I grew up in a missionary family. This meant that every few years we would return to the United States to give a report to supporting churches. My parents would describe their work in the mission field, their successes, challenges, and prayer requests. One particular Sunday after the church service, my mother, having given a rousing presentation on our missionary work, was approached by an older gentleman. He vigorously shook her hand, thanking her for her talk. “You’re an excellent speaker—too bad you’re a woman, you’d make a fine preacher.” He nodded and walked away, leaving her in stunned silence.
The missionary field has historically been an area strongly led by women like Lottie Moon and Amy Carmichael who would ironically be prohibited from serving in that same capacity in their home churches and countries. Lines are drawn and distinctions made to separate preaching to a church congregation on a Sunday morning from evangelism done on the mission field. Should a woman be invited to speak on a Sunday morning, the language around her changes; she’s not preaching a sermon, she’s giving a “talk” or “leading a presentation,” regardless of how sermon-like it is. This may seem insignificant, but it is part of a larger culture that deemphasizes women and their gifts because of their gender. By treating women and their contributions as less authoritative, churches stifle gifted Christians and misrepresent Scripture. What harm are they causing to these women by not providing a place for them to flourish in the full extent of their calling? What harm are they causing to the congregation by not allowing them to learn from women in a meaningful way?
Churches who bar women from serving in their leadership face another difficulty: without female representation, women’s issues and needs often fall to the wayside. Unique opportunities to serve the women of the congregation or local community are easily missed because they are not on men’s radars. Worse still are situations in which women who are victims of abuse find themselves unable to seek help from among the leadership because there are no women there to hear them. In environments where women feel unsafe, particularly unsafe with men, how can they seek help from entirely male church leadership? While there are godly men in leadership positions who would readily help, many women who have experienced abuse fear they would not be believed. Indeed, we have seen many cases in which men in leadership deny support to those who seek it. What problems are created when there is not diversity among the leadership to keep things in check?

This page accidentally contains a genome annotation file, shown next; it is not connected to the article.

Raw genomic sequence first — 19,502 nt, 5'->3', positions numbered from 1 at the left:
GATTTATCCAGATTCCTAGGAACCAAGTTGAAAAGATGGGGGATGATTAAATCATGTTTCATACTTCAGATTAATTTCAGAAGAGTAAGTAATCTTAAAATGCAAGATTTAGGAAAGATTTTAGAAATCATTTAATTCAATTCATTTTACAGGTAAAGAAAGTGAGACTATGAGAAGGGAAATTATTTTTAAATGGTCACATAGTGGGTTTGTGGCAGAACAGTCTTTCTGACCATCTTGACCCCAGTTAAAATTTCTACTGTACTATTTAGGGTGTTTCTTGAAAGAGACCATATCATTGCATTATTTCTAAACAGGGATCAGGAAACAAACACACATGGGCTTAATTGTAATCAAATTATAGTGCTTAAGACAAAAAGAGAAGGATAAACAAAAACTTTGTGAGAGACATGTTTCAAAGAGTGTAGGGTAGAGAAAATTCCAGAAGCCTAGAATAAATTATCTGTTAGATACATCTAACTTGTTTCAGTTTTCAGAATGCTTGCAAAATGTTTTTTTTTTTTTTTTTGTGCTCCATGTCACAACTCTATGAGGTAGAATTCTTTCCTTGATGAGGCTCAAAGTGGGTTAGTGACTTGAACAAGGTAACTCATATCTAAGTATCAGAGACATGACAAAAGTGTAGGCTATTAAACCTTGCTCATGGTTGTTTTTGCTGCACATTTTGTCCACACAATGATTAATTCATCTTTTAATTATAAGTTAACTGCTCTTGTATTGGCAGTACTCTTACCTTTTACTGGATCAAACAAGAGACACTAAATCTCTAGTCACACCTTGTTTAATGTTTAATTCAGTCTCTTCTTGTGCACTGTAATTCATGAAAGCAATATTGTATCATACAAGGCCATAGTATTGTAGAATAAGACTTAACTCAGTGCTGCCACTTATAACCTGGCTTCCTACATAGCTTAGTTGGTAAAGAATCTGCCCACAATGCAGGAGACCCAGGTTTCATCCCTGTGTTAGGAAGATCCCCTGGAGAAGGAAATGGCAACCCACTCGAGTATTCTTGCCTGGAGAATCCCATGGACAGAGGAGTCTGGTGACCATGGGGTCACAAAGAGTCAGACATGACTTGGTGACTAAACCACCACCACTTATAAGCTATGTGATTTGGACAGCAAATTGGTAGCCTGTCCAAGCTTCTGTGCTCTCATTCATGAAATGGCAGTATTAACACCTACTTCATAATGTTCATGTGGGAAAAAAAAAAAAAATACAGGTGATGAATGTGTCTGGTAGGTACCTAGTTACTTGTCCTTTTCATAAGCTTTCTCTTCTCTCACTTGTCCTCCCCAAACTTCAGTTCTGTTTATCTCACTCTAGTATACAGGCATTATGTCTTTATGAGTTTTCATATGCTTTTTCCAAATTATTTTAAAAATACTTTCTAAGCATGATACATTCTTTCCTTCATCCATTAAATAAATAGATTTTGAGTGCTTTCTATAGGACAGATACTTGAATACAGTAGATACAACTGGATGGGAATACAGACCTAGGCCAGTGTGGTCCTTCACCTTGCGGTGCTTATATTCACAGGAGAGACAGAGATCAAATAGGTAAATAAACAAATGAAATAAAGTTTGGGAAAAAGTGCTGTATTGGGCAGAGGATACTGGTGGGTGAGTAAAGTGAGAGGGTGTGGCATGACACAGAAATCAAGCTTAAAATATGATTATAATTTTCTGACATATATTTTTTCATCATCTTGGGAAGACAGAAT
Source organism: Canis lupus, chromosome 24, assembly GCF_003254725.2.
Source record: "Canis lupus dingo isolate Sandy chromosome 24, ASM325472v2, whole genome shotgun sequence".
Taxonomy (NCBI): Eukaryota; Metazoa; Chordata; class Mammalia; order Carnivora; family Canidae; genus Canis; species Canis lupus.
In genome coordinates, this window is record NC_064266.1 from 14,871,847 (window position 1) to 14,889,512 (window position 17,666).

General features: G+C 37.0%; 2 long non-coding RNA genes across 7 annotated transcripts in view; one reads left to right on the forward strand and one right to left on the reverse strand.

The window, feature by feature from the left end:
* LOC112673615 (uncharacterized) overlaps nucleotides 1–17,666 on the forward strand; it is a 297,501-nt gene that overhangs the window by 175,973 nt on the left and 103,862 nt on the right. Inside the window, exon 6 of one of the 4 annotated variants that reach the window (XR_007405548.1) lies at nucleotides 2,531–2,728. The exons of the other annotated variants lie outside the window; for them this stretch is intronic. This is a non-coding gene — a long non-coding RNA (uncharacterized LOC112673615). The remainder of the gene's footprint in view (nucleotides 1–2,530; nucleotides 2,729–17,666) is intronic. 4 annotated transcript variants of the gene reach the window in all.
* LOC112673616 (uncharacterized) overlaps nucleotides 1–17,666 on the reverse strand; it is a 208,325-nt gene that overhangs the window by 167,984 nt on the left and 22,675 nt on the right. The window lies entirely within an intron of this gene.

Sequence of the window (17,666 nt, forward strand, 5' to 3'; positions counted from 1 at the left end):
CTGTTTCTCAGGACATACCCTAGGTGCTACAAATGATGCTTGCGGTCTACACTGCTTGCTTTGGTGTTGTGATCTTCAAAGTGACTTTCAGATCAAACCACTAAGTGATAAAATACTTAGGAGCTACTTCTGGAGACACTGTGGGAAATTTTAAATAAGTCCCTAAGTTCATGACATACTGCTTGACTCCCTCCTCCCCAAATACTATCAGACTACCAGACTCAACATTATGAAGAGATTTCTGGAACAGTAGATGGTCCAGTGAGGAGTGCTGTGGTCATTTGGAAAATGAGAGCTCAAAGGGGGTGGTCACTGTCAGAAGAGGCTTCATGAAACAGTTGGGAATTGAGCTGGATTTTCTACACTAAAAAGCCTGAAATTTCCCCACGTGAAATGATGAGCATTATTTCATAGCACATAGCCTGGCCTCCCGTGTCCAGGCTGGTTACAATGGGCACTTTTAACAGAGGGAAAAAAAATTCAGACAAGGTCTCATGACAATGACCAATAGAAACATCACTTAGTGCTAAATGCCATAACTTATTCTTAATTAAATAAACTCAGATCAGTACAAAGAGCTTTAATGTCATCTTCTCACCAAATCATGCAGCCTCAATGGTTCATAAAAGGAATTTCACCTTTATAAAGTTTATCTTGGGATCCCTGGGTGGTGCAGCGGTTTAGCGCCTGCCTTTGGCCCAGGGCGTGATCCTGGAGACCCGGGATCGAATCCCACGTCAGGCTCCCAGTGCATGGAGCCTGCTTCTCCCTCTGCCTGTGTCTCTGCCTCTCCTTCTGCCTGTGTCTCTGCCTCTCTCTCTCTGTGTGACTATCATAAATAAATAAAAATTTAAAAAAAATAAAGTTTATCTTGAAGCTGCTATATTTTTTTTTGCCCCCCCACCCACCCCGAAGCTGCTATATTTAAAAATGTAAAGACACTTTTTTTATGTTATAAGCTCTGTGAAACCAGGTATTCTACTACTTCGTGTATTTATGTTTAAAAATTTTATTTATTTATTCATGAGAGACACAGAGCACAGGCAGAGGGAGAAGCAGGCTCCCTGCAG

Paul tells us in 1 Corinthians 12,
“We were all baptized by one Spirit so as to form one body—whether Jews or Gentiles, slave or free—and we were all given the one spirit to drink.13 Even so the body is not made up of one part, but of many.14 […] If the whole body were an eye, where would the sense of hearing be?17 […] The eye cannot say to the hand, “I don’t need you!” And the head cannot say to the feet, “I don’t need you!”21 […] Now you are the body of Christ, and each one of you is part of it.” (1 Cor. 12:13 – 14, 17a, 21, 27)
There is no hierarchy among the spiritual gifts distributed by the Holy Spirit to women and men alike, just as there can be no gender-based hierarchy between the women and men in the church who receive them. A healthy church needs all of its parts working together. When people are prevented from serving according to their gifts and calling, the whole church suffers.
In our last issue, we examined questions related to women in the home: who makes decisions, the division of household labor, and what Paul intended in his writings on marriage. Now we turn to the church.
We start with Neil Rees and his call for churches to more fully support the women in their congregations, providing a safe place for them to learn and grow.
Not everyone is able or even called to leave their complementarian church, and egalitarian churches often do not spring up from nothing but are the result of a long process of growth and study. In her article, Ariel Stephens shares ways that we can begin to effect change where we are.
Then we turn to Gertrude Osei Tutu who powerfully answers the question, “What is the big deal, anyway?” demonstrating that a church’s position on women is not neutral and has important implications for both the church and the local community.
As numerous investigations make clear, it is not a given that the church is a safe place for women. Claire Roster walks us through her personal story of abuse and recognizing the truths which came to shape her into a strong advocate for women despite obstacles from church leadership.
Next, Ruth Martin provides a helpful and insightful guide on how to identify churches that value women and empower them to the full extent of their callings. Finally, Mimi Haddad shows how women were created to be genuine partners with men, both in church and beyond.
I hope this issue helps you to reflect on your relationship to the church and the ways in which we can support all members of the body. With that, I hope you feel encouraged to grow in your gifts and follow your calling—even (and especially) if you’re a woman.